In August 2016, Samar Khan, 26, became the first woman to cycle 800 kilometers to reach the Biafo Glacier in northern Pakistan, where she then rode at an elevation of 4,500 m on top of the glacier. Accomplishing one of the highest glacier rides in the world, she proved that glaciers can draw attention to some of society’s most entrenched issues, from climate change to women’s rights.
“In order to change the mindsets of our people, I chose to cycle on glaciers,” Khan told GlacierHub. “I wanted people to realize the importance of what we have, how to preserve it, and what our duties are toward these majestic landmarks.”
Khan reached Biafo Glacier after 15 days of cycling from Islamabad to Skardu, becoming the first Pakistani to accomplish the feat. She was accompanied by other cyclists at various times during her journey and was honored upon her arrival by the sports board of Gilgit-Baltistan. Prior to the Biafo trip, she had previously covered 1,000 km, cycling from Islamabad to the Pakistan-Chinese border.
Biafo Glacier, the third longest glacier outside the polar regions, required Kahn to disassemble her bike and carry the parts, helped by porters, for four or five days up ice and snow to reach the remote glacier before riding it. She camped near the glacier in dangerously cold conditions, telling Images, a Pakistani magazine, “Camping on the glacier was not easy. I was so cold that I couldn’t sleep and later slept with the porters in a cramped space.”
Recognizing that climate change is impacting the glaciers, Khan plans to keep cycling. “I will be cycling on other glaciers, summiting peaks, and documenting it all to create awareness about climate change and its effect on our environment,” she said. “I am going for a peak summit of 6,250 m in Arandu (Karakoram Range), Skardu, and Gilgit-Baltistan on May 14th.” Gilgit-Baltistan is a mountainous administrative territory of Pakistan, home to five peaks of at least 8,000 m in height.
Sadaffe Abid, co-founder of CIRCLE, a Pakistan-based women’s rights group focused on improving women’s socioeconomic status, talked to GlacierHub about Ms. Khan’s achievement. “It’s not common at all. It’s very challenging. For a Pakistani women, it is very unusual, as women don’t ride bicycles or motorbikes. Their mobility is extremely constrained. So, it’s a big deal and its setting new milestones,” she said.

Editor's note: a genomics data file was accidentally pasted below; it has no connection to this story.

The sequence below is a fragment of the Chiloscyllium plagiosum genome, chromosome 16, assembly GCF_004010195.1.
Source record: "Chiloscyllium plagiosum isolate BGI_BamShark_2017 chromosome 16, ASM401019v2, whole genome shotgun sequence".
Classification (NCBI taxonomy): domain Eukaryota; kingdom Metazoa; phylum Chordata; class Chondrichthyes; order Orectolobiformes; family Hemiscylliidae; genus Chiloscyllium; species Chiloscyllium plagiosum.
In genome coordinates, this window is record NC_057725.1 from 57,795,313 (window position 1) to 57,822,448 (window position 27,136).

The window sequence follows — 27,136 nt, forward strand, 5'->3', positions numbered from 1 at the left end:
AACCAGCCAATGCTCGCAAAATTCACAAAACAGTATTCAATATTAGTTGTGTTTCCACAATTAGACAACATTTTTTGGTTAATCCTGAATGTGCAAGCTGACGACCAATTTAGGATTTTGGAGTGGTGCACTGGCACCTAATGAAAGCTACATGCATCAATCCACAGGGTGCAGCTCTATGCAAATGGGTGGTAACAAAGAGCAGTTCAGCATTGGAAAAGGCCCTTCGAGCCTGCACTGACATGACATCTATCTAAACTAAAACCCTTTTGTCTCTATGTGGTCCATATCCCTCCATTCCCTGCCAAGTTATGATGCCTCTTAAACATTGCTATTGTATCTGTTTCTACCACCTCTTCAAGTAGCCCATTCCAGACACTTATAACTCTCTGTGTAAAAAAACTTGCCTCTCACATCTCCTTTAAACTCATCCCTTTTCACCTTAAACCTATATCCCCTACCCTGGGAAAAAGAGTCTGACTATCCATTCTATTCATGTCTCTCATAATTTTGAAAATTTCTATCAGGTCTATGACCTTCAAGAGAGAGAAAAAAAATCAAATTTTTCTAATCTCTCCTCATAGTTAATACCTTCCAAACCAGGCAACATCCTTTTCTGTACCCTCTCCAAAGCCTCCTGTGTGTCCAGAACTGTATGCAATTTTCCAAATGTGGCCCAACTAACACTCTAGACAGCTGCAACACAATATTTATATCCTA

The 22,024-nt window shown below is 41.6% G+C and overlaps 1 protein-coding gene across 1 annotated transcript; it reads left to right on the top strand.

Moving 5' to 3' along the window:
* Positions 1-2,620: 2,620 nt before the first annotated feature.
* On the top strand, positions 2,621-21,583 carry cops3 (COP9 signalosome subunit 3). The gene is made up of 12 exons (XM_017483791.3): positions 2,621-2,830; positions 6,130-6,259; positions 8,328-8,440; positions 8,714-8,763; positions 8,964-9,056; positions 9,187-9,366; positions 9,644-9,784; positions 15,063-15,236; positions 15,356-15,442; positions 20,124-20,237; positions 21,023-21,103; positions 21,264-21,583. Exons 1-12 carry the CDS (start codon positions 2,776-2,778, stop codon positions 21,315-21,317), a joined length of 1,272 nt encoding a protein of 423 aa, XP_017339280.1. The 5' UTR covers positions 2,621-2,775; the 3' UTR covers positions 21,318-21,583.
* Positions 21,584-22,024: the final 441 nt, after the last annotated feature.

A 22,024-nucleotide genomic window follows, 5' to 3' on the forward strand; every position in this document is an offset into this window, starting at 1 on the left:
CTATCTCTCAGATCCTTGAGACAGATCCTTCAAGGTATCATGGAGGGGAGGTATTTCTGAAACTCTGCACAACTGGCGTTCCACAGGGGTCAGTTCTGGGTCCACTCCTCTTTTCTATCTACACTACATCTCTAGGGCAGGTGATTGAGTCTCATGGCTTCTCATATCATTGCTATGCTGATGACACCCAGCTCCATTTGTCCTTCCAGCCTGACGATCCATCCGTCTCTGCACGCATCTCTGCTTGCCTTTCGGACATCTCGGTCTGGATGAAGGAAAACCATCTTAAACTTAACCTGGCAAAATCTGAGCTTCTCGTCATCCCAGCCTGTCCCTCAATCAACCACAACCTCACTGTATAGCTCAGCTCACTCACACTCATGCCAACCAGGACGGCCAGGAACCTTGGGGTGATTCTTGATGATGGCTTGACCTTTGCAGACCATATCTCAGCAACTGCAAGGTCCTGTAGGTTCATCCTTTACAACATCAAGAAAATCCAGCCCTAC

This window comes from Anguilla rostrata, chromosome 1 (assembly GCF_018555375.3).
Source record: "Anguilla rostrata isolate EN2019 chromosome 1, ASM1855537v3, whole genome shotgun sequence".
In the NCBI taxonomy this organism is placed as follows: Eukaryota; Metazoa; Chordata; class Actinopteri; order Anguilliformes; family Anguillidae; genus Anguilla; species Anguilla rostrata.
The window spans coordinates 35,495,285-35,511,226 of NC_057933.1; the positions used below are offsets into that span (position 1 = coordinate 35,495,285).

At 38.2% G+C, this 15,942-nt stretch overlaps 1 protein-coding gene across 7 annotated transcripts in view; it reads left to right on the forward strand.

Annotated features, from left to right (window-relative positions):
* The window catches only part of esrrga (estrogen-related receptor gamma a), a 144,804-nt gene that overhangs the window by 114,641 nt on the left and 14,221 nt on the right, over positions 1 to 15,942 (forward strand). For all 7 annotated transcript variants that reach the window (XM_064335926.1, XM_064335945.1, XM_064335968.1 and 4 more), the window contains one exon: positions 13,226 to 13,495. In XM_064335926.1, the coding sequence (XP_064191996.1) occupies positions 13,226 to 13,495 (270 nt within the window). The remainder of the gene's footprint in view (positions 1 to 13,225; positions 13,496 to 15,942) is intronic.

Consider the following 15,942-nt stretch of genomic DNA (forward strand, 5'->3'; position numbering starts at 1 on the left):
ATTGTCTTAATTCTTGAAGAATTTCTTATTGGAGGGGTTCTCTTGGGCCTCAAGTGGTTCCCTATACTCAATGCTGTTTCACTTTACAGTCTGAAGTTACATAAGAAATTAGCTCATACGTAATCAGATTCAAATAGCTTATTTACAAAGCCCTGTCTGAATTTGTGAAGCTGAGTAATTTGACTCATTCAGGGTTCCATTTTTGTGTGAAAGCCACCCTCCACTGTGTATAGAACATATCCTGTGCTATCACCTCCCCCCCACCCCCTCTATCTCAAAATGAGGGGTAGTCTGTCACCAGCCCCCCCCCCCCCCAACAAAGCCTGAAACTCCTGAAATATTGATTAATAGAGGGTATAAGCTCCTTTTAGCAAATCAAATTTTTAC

“I am the first Pak girl to break stereotypes and cycle to northern Pakistan,” Samar Khan told CIRCLE in an interview posted on Facebook.
Khan has faced sexism and violence by going against the norms in Pakistan. She recounted a story to CIRCLE about her engagement to a man. When she met his family, they gave her a list of demands including not speaking Pashto and not using social media or her cell phone. When she refused, she was beaten and thrown out of a car. She ended up in the ICU and became depressed before eventually finding cycling.
“Steps taken like this boost the confidence of other ladies in underprivileged areas and make them aware about their basic rights,” Khan said. “It makes them realize their strengths and capabilities. The change begins when they start trusting themselves instead of listening to the patriarchal society.”
Khan told GlacierHub that she also faced criticism and disbelief of her accomplishment from other sources. “There was a trekking community who criticized my way of exploring Biafo Glacier, the most challenging and rough terrain for trekkers. I was going there on my cycle, which was really hard for them to accept,” she said. “But the mainstream media supported my efforts, and many international tourists have been attracted to the Karakoram ranges after my expedition. They have seen that Pakistan is the safest place for pursuing such activities.”
In the future, Kahn hopes to pursue her goal of making the Pakistani cycling team and qualifying for the Olympics so she can win a gold medal for Pakistan.
“Thank you Samar Khan for your courage, creativity and determination,” added Abid. “Women are Pakistan’s most untapped resource. When women grow, families prosper and nations progress.”